Review: Just So Stories by Rudyard Kipling

This week’s Throwback Thursday is a children’s classic that explains why cats just don’t care for their owners. It’s Rudyard Kipling’s Just So Stories.

Be careful when you pick this one up- Kipling has written a kids book here, not a book that kids should like. We learn how the leopard got his spots, why the camel has a hump, and why cats have servants instead of owners (in case you’re wondering, its because when mankind tamed all of the other animals cats were not having any of it. That’s cats all over for you, isn’t it?).

There’s no subtext here, just a bunch of short stories that kids will like. But as ever with Kipling, there is a twist. Kipling has written a book for kids that adults should like. It positively sings with poetry – like when we learn how elephants got their trunks:

In the High and Far-Off Times the Elephant, O Best Beloved, had no trunk. He had only a blackish, bulgy nose, as big as a boot, that he could wriggle about from side to side; but he couldn’t pick up things with it.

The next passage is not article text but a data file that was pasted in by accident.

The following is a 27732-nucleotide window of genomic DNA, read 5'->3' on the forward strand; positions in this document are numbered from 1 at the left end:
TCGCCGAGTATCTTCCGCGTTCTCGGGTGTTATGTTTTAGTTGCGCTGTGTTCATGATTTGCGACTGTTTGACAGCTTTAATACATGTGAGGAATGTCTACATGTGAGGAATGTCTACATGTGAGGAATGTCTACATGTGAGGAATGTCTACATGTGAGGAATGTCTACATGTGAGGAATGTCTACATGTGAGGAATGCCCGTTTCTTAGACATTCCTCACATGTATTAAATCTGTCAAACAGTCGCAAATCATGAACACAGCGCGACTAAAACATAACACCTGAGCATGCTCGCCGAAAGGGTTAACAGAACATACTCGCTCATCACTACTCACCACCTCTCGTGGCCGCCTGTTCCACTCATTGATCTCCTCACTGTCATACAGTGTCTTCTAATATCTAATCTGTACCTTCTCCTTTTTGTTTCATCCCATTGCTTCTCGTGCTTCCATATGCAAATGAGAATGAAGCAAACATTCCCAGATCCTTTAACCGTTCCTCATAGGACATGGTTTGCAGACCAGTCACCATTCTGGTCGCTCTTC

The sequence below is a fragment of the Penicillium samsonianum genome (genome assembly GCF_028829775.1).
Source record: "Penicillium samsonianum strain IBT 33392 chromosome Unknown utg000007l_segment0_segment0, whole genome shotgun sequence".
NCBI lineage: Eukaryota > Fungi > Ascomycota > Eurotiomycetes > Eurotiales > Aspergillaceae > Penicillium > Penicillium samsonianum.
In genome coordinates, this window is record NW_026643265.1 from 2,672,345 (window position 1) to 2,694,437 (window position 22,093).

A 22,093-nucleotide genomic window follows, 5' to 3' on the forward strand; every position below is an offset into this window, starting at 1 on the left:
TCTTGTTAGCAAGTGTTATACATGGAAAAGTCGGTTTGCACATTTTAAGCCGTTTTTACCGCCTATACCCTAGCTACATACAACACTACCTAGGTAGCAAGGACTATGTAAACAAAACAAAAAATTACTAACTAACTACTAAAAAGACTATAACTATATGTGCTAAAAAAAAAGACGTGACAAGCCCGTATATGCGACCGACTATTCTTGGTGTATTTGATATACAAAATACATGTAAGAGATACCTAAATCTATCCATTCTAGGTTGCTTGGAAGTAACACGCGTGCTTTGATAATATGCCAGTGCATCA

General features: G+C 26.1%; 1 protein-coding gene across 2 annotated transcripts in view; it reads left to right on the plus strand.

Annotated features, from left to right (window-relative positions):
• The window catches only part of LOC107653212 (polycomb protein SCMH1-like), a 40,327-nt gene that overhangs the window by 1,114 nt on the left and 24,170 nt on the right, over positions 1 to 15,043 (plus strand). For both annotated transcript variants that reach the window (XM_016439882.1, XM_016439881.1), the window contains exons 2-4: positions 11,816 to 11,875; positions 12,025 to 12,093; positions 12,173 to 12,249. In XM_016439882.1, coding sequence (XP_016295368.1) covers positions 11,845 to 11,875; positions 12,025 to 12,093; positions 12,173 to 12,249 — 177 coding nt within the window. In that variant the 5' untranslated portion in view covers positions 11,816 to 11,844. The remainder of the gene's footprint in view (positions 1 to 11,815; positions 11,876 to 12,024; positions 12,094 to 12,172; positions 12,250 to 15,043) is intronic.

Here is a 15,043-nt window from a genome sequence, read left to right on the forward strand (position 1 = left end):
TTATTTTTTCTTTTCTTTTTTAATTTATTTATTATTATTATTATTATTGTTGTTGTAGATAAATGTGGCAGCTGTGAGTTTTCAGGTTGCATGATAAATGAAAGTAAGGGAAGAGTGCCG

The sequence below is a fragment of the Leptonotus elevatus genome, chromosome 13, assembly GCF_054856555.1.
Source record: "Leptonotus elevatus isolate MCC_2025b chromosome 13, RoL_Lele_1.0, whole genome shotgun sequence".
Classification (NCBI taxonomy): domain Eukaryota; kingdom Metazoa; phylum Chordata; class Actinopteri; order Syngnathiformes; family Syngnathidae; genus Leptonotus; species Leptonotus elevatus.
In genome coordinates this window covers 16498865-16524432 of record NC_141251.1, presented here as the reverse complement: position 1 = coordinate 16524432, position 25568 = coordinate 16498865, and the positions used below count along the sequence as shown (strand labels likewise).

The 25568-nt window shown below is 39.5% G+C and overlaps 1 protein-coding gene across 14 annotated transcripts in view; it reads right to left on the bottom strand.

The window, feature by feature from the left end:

Or when we learn that Australian kangaroos have no manners, and just ask for massive favours without any of the customary ps and qs:

He went to Nqa at six before breakfast, saying, ‘Make me different from all other animals by five this afternoon.’

Or when a Sailor is eaten by a whale:

But as soon as the Mariner, who was a man of infinite-resource-and-sagacity, found himself truly inside the Whale’s warm, dark, inside cup-boards, he stumped and he jumped and he thumped and he bumped, and he pranced and he danced, and he banged and he clanged, and he hit and he bit, and he leaped and he creeped, and he prowled and he howled, and he hopped and he dropped, and he cried and he sighed, and he crawled and he bawled, and he stepped and he lepped, and he danced hornpipes where he shouldn’t…

Just brilliant right? Just so.

 

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